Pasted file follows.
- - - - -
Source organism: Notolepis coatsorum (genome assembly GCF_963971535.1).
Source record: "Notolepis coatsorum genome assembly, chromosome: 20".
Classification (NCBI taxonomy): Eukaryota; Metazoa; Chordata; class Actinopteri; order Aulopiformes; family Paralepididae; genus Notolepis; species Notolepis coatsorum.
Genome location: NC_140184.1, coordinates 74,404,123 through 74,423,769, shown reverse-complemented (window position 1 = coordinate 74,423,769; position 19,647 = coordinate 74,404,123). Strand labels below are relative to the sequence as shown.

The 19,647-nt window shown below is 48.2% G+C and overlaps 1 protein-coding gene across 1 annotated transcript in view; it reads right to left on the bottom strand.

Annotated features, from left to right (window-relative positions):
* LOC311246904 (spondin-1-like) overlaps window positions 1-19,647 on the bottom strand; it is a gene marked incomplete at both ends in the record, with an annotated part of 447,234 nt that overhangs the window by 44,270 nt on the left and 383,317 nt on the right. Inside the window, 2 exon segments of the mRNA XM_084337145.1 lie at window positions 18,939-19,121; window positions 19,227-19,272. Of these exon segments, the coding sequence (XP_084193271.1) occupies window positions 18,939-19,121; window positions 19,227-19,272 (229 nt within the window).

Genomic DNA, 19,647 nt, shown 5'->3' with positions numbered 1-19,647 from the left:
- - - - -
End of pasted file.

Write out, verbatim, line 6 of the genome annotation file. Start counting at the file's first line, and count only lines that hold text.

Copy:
Annotated features, from left to right (window-relative positions):